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Banana trees are not really trees.  They are more like grasses.  Each shoot grows rather quickly and gives one bunch of bananas.  After that it starts to slowly deteriorate and die.  As it dies new shoots come up, and each of these produces a bunch of bananas.  How many bananas you get will depend on how rich in nutrients your soil is, and how good the climate agrees with the banana plants.    The richer the soil, the more bananas on each bunch.

What I do is to cut down the shoot after I cut down the ripening bunch of bananas it has created.  I then cut the shoot into pieces, that I leave for the new shoots, as fertilizer.

In this episode of City Girl in the Jungle I have two of my friends show you how to cut down a bunch of banans.  The bunches are usually rather heavy, and often quite high up.  But my friends will show you how to easily get a bunch down.  For my friend from overseas it is actually the first time to cut down a bunch of bananas.  My other, younger friend, has done this before, as you might see.

I am very happy to be able to share this with you, especially because of a recent incident that almost prevented me from being able to create further episodes of City Girl in the Jungle…  I happened to leave my computer in a place where it rained in on it.  When tilting the computer, water was gushing out.  And so, I thought that this might have been the last of my computer.  Luckily, very, very luckily, I managed to dry the computer and it seems to be doing ok.  In the episode you will see my drying procedure in full detail.


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It is time to take a vacation.  I decided to start resting a little and discovered that it can be quite marvelous.  In the video I show you my first two bunches of bananas.  I picked them in the morning and decided to hang them in a cacau tree.  I liked it so much that I decided to hang out there myself.  And so, I find myself relaxing in a sitting hammock while munching on bananas and reading a book.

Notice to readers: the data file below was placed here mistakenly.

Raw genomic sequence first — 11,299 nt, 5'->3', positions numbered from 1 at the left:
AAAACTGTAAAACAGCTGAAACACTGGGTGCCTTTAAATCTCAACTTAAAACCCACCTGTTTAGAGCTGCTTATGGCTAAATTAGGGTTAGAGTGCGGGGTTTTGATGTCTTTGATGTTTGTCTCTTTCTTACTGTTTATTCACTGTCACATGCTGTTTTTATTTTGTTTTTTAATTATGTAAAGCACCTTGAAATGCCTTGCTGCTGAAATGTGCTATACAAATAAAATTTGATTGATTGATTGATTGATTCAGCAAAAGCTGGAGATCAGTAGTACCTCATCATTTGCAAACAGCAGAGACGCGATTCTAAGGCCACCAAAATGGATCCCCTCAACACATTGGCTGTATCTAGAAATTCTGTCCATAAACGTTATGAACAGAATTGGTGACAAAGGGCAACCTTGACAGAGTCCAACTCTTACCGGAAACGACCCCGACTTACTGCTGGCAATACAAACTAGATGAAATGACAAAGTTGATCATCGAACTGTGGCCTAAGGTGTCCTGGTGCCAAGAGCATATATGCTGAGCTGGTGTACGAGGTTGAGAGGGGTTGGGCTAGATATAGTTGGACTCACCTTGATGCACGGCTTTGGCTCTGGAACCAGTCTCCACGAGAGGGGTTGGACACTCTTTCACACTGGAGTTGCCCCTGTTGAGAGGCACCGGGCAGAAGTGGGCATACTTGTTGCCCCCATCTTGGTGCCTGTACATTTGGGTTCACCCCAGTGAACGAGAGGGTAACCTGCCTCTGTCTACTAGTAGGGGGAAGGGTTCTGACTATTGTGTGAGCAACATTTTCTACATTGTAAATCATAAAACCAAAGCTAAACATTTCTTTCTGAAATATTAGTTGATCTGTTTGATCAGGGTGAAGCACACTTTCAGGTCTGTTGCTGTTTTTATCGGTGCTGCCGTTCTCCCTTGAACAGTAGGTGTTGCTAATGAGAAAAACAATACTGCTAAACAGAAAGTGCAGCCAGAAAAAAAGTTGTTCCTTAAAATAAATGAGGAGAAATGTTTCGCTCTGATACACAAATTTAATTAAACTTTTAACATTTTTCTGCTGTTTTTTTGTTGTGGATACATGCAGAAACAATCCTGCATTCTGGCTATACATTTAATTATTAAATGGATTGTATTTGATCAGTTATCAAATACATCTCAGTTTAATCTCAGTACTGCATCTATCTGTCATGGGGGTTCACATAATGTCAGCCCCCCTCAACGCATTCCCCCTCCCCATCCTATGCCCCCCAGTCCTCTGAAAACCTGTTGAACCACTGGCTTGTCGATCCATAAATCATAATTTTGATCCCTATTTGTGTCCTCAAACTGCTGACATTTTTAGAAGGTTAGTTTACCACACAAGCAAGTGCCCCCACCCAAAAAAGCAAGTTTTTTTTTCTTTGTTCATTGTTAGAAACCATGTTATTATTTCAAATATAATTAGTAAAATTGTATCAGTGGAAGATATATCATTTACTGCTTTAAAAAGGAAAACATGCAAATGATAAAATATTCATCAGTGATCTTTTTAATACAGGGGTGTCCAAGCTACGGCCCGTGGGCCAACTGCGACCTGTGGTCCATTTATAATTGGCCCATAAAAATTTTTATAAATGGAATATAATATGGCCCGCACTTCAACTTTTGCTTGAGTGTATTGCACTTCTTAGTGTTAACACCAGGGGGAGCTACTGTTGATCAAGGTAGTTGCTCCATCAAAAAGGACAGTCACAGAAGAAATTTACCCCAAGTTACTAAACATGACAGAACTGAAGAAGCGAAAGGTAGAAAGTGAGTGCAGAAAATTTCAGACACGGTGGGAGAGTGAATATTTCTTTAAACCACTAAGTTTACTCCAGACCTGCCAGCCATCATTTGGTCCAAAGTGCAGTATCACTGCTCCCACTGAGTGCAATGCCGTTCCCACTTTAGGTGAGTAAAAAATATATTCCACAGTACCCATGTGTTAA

Meanwhile…there are others that are busy.   It appears that nocturnal leaf cutter ants very much enjoy young watermelon plants.  They seem to leave everything else alone and focus in on the baby plants.  Their enjoyment knows no limit, as they very quickly cut through the plants.  Out of the initial 90 plants, I now only have 12.

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Eating ripe pineapple, straight off the plant, still warm from the sun is an amazing experience!  It turns out that the pineapple I have growing on the farm is the best pineapple I have ever had.  When ripe it turns orange and is perfectly sweet.  There is not acidity and no feeling of burning in the mouth, even after having had an entire pineapple.

The mangoes I have also happen to be some of the best mangoes I have ever had.  Compared to the fruit one buys in the stores it is as though my fruit is much more intense.  The store versions seem as if “watered down”.  And when I think about it, perhaps there is a reason for it.

You see, when one adds extra salt to a living being the being tends to swell.  You can see that with people.  If you eat salt, you will become thirsty and your body will use the water to try to dilute the salt.  I get a feeling that something similar happens with plants.  In order to get large fruit one can add artificial fertilizer (N K P).  I get a feeling that this will make the plants grow more, the fruits become larger and more watered out.  It will also make the plants more prone to disease.  The same happens with people and animals.  If you, for instance, give people or animals more nitrogen, in the form of protein, they will grow larger, but become more susceptible to disease (further reading “The China Study” by T. Colin Campbell).